Tuesday, 23 August 2011

Sewers Terraclips (Sewers Of Malifaux - Terraclips 3D Terrain System)

A new buy for me; a new release from Worldworks Games and linked to the Malifaux tabletop minis game.

As usual, click on pics to embiggen them.

I have been planning to run some sewer set Encounters for Pulp City for a while now; I can envisage vigilantes chasing down Villains to secret lairs or stuff being 'lost' down below. I toyed with making my own or buying appropriate components.

Time prevented me building my own, and time, cost and finding exactly what I wanted stopped me looking any further with the pre-cast resin options (some nice stuff out there, just nothing ‘quite right’).

So when I learned of this set (and its companions) from Worldworks Games, I knew it would probably be my best option.

I haven’t bought it as a Malifaux player, but hope it may see some use eventually for generic pulp games, VSF, steampunk etc.

First Impressions
The box felt heavier than I expected after pre-ordering it. On opening the box each sheet looks tightly packed with pieces, so no worries about significant ‘wasted’ space on sheets really – I think they have crammed as much as practically possible in which is good news.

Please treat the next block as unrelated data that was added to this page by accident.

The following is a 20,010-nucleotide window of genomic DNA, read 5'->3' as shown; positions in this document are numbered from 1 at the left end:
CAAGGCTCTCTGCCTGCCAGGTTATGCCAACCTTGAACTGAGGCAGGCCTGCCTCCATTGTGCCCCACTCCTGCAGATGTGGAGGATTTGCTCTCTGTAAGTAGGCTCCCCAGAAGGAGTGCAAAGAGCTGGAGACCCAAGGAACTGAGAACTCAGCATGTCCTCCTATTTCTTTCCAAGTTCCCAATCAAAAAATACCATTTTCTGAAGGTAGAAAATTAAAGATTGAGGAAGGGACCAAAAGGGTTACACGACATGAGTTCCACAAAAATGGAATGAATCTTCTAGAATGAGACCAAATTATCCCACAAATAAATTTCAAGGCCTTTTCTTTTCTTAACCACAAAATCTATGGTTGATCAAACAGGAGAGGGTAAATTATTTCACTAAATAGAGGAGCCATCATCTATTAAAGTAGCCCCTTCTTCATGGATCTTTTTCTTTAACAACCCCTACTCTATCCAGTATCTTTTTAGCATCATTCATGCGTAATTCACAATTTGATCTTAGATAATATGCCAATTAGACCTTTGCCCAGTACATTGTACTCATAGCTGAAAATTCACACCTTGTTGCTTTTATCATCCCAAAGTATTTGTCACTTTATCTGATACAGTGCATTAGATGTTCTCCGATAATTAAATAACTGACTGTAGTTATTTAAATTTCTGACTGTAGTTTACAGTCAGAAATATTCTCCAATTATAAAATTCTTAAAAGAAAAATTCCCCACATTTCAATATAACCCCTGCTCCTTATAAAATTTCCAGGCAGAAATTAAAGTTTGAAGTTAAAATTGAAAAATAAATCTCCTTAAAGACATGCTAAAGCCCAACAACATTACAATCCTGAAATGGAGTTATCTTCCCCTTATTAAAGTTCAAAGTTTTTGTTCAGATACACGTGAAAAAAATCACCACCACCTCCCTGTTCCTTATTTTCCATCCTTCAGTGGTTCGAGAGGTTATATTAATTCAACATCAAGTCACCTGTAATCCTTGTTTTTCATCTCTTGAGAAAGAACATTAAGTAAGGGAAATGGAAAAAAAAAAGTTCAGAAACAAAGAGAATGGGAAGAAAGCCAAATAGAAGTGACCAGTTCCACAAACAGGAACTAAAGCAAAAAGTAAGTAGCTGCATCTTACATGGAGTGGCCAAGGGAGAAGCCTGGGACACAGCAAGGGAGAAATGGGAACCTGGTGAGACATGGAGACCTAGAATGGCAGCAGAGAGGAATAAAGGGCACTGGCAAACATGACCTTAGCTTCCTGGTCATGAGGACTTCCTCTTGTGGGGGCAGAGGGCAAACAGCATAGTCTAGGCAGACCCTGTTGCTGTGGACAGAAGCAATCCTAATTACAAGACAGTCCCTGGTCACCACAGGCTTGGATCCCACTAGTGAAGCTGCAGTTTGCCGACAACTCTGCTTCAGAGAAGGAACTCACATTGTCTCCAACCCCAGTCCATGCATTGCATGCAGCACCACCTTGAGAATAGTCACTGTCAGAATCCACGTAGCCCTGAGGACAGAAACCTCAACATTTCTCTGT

The finish of the card components is nicely matt – I had been worried about seeing a gloss finish to the pieces since that would create possible glare for photographs for Battle Reports.

The parts include floors (in two sizes: 3 inches x 3 inches; 6 inches by 6 inches), walls, archways and doors at 2 inches high and lengths to match the floors; all are double-sided. There are a number of counters also, balcony pieces and stairs for multi-level layouts.

I tried a dry fit assembly using the separately available connectors. Popping out the parts was smooth enough for the most part, only some of the very small linking pieces were a minor problem.

Putting a layout together was pretty straightforward, although after doing so I would suggest maybe laying out the whole flat board and planning where you want any walls etc. to save messing around with any need to change connector types. I didn’t try out the stairs at this time or balcony – that will keep.

I found that you need to be careful with arches with narrow wall surrounds – the card would start to bend going into the snug connectors.

All told though, maybe 10 minutes or so needed for a first time layout of 12 x 18 inches, which I imagine will get quicker with familiarity.

The Good
A single pack offers me the minimum I need and a little more to create a useful Pulp City board for sewer-set games. The art is uniform, no parts stand out too much for any of the wrong reasons and I was surprised that as the layout grew, then the connectors appeared less intrusive than I first feared.

It is nice that all parts are double sided offering a lot of variety. It was certainly a great time saver over what I would have needed to commit to create my own sewer layout. For the time-strapped gamer this kind of product is a real boon.